Saturday, December 19, 2009

One Man's Meat is Another Man's...?

Recently there was a comment from someone who had made a chocolate fondant in the microwave, and not turning out quite as it should. So, with the school holidays now starting, here is a chocolate pudding recipe that SHOULD work, and with a few variations to the ingredients, will also make a lemon pudding.
Speedy Chocolate Pudding: serves 4
4 oz (100g) caster sugar
4 oz (100g) butter, softened
4 oz (100g) self-raising flour
1 oz (25g) cocoa powder
2 large eggs
1 tsp vanilla extract
1 oz (25g) dark chocolate, broken into pieces
4 tblsp ready-made hot chocolate sauce
Mix together the sugar, butter, flour, cocoa, eggs and vanilla together until creamy, then fold in the chocolate pieces. Spoon into a microwavable baking dish, and microwave on High for 3 minutes, turning the dish halfway through the cooking time, and by then the cake should be risen and set all the way through. Leave to stand for one minute before pouring over the hot chocolate sauce. Serve with creme fraiche or ice-cream.
Lemon Pudding: omit the cocoa and add zest of 1 lemon then continue with the recipe as above. Once the baking is completed, while the pudding is resting, instead of chocolate sauce, heat 4 tblsp lemon curd in the microwave for 30 seconds and pour this over the top of the pud. As before, serve with creme fraiche or ice-cream.

In the run up to Christmas, we often try to use up oddments in the freezer to give us room for the festive foods. So here is a recipe that adds flavour to those smaller joints of chicken we may wish to use up.

But before I give this, was very interested in the first few minutes of The One Show last night (for those who missed it, it may be on IPlayer). This covered foods bought for the Christmas Meal, and was glad to see the presenter showing us mis-shapen carrots that were just as tasty as their perfect cousins, but far cheaper being sold as Second Grade.
They then compared turkey. One costing £70 as against a very much cheaper frozen bird from the supermarket. As a nutritionist said, possibly a slight difference in flavour, but absolutely no nutritional difference.
The presenter, a well-known cookery critic, then took the ultimate test. He was put into a room, lit only by a red light, so no difference could be seen with any food served (all of which had been prepared to look exactly the same). Two plates containing the Christmas meal were passed through a hatch, and the presenter began to eat. First tasting carrots from the first plate, and then from the second. Same with the turkey.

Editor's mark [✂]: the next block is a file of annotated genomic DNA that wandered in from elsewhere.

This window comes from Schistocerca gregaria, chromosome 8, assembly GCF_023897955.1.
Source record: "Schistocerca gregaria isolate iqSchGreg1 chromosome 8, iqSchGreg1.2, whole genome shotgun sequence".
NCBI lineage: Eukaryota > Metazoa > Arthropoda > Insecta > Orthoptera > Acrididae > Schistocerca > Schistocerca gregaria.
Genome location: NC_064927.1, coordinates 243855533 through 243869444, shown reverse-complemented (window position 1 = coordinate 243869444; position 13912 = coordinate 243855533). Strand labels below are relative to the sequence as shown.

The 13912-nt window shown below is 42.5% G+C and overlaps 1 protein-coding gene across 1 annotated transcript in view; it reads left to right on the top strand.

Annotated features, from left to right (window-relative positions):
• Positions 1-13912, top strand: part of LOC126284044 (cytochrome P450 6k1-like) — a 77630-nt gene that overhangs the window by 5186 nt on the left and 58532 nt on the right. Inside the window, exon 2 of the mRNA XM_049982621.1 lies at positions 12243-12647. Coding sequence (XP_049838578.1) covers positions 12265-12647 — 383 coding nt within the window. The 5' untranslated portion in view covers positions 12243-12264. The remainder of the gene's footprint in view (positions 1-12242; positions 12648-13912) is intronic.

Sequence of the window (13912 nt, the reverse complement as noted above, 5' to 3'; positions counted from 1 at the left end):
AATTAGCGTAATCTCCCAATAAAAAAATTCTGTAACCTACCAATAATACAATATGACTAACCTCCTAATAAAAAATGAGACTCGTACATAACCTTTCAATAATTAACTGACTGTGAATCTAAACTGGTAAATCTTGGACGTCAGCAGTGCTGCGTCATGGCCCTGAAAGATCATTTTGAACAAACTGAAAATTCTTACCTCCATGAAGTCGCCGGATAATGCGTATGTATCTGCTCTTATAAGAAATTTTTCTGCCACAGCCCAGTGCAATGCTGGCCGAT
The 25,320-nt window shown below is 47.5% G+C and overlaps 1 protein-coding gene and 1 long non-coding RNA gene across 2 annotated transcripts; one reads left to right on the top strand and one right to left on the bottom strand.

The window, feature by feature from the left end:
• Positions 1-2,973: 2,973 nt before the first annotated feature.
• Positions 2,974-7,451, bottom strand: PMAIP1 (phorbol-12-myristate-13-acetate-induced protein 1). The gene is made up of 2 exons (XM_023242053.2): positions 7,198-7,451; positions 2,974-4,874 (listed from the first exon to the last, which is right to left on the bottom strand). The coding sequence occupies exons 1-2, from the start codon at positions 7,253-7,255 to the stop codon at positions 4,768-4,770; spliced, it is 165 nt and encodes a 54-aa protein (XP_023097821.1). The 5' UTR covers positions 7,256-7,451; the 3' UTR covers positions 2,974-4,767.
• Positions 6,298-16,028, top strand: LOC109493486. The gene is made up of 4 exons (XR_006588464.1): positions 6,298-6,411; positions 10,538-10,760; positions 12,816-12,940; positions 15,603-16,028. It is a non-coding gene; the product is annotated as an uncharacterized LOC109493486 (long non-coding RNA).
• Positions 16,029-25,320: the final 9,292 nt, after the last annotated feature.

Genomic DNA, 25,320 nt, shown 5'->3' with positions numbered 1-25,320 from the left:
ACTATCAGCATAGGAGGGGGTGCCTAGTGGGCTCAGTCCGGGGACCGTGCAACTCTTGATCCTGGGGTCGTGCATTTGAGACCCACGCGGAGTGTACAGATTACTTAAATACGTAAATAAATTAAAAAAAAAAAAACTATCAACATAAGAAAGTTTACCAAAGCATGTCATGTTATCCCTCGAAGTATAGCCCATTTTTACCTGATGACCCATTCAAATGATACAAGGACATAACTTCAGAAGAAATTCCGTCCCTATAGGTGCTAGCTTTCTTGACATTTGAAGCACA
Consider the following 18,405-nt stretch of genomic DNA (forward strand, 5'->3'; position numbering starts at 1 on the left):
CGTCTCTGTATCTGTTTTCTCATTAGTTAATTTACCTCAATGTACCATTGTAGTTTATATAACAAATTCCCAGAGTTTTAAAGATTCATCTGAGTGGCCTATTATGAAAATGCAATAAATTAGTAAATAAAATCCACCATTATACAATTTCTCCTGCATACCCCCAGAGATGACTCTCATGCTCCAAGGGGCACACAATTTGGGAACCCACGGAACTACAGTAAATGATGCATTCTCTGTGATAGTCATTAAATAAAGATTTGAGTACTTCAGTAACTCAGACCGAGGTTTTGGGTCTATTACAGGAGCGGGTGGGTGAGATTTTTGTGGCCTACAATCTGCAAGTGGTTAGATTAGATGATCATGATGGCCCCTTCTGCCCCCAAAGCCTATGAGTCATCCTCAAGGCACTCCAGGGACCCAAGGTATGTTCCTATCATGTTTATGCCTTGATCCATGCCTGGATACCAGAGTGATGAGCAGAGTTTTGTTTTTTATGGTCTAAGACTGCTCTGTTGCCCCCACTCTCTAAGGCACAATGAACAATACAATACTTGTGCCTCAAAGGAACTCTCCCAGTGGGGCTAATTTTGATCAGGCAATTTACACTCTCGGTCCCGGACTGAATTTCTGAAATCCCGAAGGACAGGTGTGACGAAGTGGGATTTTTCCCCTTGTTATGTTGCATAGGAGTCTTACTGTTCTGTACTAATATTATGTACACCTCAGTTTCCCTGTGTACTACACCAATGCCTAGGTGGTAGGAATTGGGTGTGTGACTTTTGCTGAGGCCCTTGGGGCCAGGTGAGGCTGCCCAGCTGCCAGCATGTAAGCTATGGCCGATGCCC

At the end of the tasting session, very little difference could be found, but one seemed to have slightly better flavours, so this was deemed the plate containing the expensive foods. But this was not the case as it happened to be the one filled with the cheapest. Just goes to show that we often pay more when it really isn't necessary.

Usually it pays to joint our own chickens, rather than buying the joints separately. Sometimes it is possible to buy packs of drumsticks and thighs on offer, and these are sometimes worth buying and freezing away. Always unwrap a pack and wrap the joints either in pairs or separately, this way only what is needed is thawed out.
Citrus Chicken: serves 4
8 chicken portions (thighs, drumsticks, wings)
zest and juice of 2 oranges
1 rounded tblsp dark muscovado sugar
2 tblsp tomato ketchup
1 tsp paprika pepper
2 tsp ground ginger
salt and pepper
Put the orange zest and juice into a large bowl, add the sugar, ketchup, pepper, ginger and seasoning to taste. Mix well to make a marinade.
Stab the chicken joints in several places with the tip of a knife or a fork, then place them in the marinade, turning them so they are coated. Cover and leave in a cool place for 2 hours or preferable overnight, if possible turning the chicken joints once or twice during this time to allow the marinade to penetrate every stab wound.
To cook, place the joints on a roasting tin, spooning over a little of the marinade, and roast at 200C, 375F, gas 6 for 40 - 45 minutes until tender and golden. If you wish, during this time, a little more marinade can be spooned over.
These can be served any way you wish, either with salad and new potatoes, or with roast potatoes or roasted vegetables (cook these in the oven at the same time). Or with rice or couscous according to your personal tastes.